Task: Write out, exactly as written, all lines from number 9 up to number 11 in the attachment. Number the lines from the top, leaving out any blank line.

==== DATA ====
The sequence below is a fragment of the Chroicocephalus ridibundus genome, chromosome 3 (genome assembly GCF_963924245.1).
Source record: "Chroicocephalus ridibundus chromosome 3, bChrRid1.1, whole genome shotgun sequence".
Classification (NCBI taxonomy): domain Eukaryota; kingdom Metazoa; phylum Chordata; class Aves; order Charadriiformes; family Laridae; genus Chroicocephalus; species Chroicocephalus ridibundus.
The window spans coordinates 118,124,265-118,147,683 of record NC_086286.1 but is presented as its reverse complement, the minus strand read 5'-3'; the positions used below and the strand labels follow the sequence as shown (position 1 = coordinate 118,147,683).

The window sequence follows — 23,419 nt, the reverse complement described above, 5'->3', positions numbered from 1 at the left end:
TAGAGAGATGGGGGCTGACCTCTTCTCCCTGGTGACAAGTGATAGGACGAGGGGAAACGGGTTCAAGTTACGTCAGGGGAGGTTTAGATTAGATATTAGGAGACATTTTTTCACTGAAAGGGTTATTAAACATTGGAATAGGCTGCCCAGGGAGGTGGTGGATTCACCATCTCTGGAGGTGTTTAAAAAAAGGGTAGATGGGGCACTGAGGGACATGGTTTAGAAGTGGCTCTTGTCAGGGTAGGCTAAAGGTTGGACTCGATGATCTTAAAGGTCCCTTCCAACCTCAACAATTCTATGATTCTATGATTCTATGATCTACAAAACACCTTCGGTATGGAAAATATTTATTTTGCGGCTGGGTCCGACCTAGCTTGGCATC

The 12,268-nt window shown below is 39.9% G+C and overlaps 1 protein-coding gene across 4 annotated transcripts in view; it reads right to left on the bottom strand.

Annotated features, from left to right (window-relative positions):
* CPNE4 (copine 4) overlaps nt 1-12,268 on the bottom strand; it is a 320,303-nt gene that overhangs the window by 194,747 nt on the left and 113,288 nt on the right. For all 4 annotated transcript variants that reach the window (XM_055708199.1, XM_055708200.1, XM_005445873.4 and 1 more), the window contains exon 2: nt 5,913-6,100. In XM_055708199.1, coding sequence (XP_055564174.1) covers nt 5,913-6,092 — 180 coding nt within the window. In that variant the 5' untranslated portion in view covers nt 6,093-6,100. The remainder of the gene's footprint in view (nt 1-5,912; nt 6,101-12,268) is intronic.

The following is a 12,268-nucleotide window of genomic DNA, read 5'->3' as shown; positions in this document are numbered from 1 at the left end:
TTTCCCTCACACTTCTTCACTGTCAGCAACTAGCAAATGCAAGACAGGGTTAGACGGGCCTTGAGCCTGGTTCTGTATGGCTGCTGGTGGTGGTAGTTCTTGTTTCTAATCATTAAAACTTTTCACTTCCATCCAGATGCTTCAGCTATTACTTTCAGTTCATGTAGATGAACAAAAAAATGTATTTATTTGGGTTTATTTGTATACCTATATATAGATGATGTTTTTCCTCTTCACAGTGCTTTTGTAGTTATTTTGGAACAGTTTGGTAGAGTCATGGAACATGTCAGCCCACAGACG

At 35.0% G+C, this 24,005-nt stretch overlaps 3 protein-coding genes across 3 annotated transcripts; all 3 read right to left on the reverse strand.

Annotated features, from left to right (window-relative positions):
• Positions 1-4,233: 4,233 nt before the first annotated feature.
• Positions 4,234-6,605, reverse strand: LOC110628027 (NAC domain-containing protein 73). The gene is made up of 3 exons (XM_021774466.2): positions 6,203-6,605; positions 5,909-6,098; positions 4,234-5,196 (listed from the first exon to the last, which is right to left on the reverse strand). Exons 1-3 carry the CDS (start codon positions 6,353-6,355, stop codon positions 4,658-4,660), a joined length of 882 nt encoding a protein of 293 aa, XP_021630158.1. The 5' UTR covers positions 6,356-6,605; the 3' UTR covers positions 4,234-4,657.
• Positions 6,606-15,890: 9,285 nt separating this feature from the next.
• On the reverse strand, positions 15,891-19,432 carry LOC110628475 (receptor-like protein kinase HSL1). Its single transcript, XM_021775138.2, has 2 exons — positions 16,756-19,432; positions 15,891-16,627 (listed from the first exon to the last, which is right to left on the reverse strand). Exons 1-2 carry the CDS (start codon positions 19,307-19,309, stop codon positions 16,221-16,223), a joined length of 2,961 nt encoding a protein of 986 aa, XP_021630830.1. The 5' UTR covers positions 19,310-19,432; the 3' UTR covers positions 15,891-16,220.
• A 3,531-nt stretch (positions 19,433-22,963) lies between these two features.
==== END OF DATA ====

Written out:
* CPNE4 (copine 4) overlaps nt 1-12,268 on the bottom strand; it is a 320,303-nt gene that overhangs the window by 194,747 nt on the left and 113,288 nt on the right. For all 4 annotated transcript variants that reach the window (XM_055708199.1, XM_055708200.1, XM_005445873.4 and 1 more), the window contains exon 2: nt 5,913-6,100. In XM_055708199.1, coding sequence (XP_055564174.1) covers nt 5,913-6,092 — 180 coding nt within the window. In that variant the 5' untranslated portion in view covers nt 6,093-6,100. The remainder of the gene's footprint in view (nt 1-5,912; nt 6,101-12,268) is intronic.

The following is a 12,268-nucleotide window of genomic DNA, read 5'->3' as shown; positions in this document are numbered from 1 at the left end:
TTTCCCTCACACTTCTTCACTGTCAGCAACTAGCAAATGCAAGACAGGGTTAGACGGGCCTTGAGCCTGGTTCTGTATGGCTGCTGGTGGTGGTAGTTCTTGTTTCTAATCATTAAAACTTTTCACTTCCATCCAGATGCTTCAGCTATTACTTTCAGTTCATGTAGATGAACAAAAAAATGTATTTATTTGGGTTTATTTGTATACCTATATATAGATGATGTTTTTCCTCTTCACAGTGCTTTTGTAGTTATTTTGGAACAGTTTGGTAGAGTCATGGAACATGTCAGCCCACAGACG